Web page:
Stratum III. The earliest occupation remains consist of mud-brick architecture built directly upon the sterile sands, with no stone foundations. These remains concentrate primarily in the western part of the excavated area (Fig. 3). A long and slightly curving mud-brick wall (W5/W16) was traced for nearly 15 meters, and may be part of a large enclosure wall. Several short walls branch off this long wall to the east, outside the area of the enclosure. Another curving wall (W30) joins it from the west. Wall 30 may represent a curvilinear structure within the enclosure, which continues westward, beyond the excavated area. Similar structures were found in previous excavations at the EB I site of Ashqelon Barne‘a (Golani 2005; Golani 2007; Golani 2008a). The eastern and southern parts of the excavated area did not produce any architectural remains that may be associated with this stratum.;
Stratum II. The habitation surfaces of Stratum II lay directly over those of Stratum III, indicating a complete break in occupation between the two (Fig. 4). One of the main characteristics of the Stratum II occupation, which distinguished it from the earlier Stratum III, was the use of local kurkar stone for building. A large concentration of such stones, possibly a collapsed or dismantled structure, or a concentration of building material (L12), was revealed in the center of the excavated area. Part of a stone curvilinear structure (W48) was found in the southern part of the excavation, surrounded by habitation surfaces. A large part of this structure suffered severe erosion damage and later disturbances, yet on its northeastern part, one course of large to medium-sized kurkar stones was still preserved (Fig. 5);this structure seems to have had a horseshoe-shaped outline, and its floor (L52) was overlaid with large quantities of burned destruction debris that included two smashed storage jars found upon it (Fig. 5), a large amount of burned mud-brick and large chunks of burned clay that contained much organic temper. The latter are interpreted as the remains of the clay and straw coating of the roof that collapsed over the contents of the house as it was destroyed.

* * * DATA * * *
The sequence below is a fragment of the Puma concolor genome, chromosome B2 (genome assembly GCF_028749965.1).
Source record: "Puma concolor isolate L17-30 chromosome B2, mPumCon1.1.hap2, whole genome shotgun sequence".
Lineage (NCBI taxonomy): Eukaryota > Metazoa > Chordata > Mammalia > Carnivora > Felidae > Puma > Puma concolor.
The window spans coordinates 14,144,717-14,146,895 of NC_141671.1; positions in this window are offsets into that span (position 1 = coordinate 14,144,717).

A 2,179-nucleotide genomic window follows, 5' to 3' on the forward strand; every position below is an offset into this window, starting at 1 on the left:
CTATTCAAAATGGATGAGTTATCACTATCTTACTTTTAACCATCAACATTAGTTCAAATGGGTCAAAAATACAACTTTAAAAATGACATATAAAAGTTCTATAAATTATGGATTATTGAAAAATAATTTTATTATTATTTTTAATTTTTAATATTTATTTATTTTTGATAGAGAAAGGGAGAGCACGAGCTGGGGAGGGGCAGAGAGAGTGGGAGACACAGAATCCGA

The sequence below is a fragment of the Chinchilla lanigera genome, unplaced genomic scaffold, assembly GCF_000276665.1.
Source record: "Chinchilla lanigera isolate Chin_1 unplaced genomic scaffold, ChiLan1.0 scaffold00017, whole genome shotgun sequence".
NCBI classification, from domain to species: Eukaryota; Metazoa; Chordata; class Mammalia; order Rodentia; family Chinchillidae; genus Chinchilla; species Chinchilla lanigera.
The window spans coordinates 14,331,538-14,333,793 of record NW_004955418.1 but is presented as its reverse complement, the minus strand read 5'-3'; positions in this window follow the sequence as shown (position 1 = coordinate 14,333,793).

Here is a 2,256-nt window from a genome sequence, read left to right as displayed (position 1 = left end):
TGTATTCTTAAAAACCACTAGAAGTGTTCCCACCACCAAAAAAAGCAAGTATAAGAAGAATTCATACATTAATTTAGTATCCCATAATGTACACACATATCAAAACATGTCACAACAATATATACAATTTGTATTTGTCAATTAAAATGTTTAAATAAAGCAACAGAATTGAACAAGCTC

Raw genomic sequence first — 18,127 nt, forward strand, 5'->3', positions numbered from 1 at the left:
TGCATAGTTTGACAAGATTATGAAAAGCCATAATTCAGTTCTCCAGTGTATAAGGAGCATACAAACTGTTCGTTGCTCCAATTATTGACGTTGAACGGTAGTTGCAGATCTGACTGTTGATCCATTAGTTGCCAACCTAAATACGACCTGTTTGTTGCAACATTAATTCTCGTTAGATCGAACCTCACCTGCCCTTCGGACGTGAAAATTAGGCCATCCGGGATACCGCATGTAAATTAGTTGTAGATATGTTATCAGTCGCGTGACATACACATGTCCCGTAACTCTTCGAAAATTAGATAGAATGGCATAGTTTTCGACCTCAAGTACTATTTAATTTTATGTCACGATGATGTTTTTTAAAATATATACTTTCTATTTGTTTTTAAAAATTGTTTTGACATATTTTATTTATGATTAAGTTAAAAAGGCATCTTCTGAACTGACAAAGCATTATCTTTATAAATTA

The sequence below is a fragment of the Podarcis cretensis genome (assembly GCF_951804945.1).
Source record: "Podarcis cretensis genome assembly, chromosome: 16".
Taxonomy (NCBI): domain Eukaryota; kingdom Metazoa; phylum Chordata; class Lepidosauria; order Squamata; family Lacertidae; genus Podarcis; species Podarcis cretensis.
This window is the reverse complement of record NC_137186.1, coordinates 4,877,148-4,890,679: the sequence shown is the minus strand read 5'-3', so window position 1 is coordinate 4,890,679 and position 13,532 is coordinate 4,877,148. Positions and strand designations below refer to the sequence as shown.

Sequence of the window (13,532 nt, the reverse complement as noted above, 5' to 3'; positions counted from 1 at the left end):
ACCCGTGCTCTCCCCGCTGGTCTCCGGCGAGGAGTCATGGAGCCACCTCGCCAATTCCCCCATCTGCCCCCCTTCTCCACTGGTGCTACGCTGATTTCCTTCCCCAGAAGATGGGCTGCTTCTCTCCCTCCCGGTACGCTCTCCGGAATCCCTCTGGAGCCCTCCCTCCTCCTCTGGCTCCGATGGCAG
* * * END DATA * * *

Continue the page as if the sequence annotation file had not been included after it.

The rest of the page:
Stratum I included various intrusions and other features, predominantly rectangular, rounded or irregular pits filled with sand, which cut through the earlier remains, causing severe damage. Some of these pits may date to the Byzantine occupation, sparse remains of which were uncovered in the previous excavation of Area E2.
The present excavation in Area N is an important addition to our understanding of the Early Bronze Age I occupation at Ashqelon. The findings in Area N also appear to relate well to those excavated in Area E2 (Golani and Paran 2014), where the mud-brick architecture of Stratum III was superceded by the stone and mud-brick architecture of Stratum II. The building in Area N, Stratum II, which seems to have been destroyed by fire, is so far unique at Ashqelon.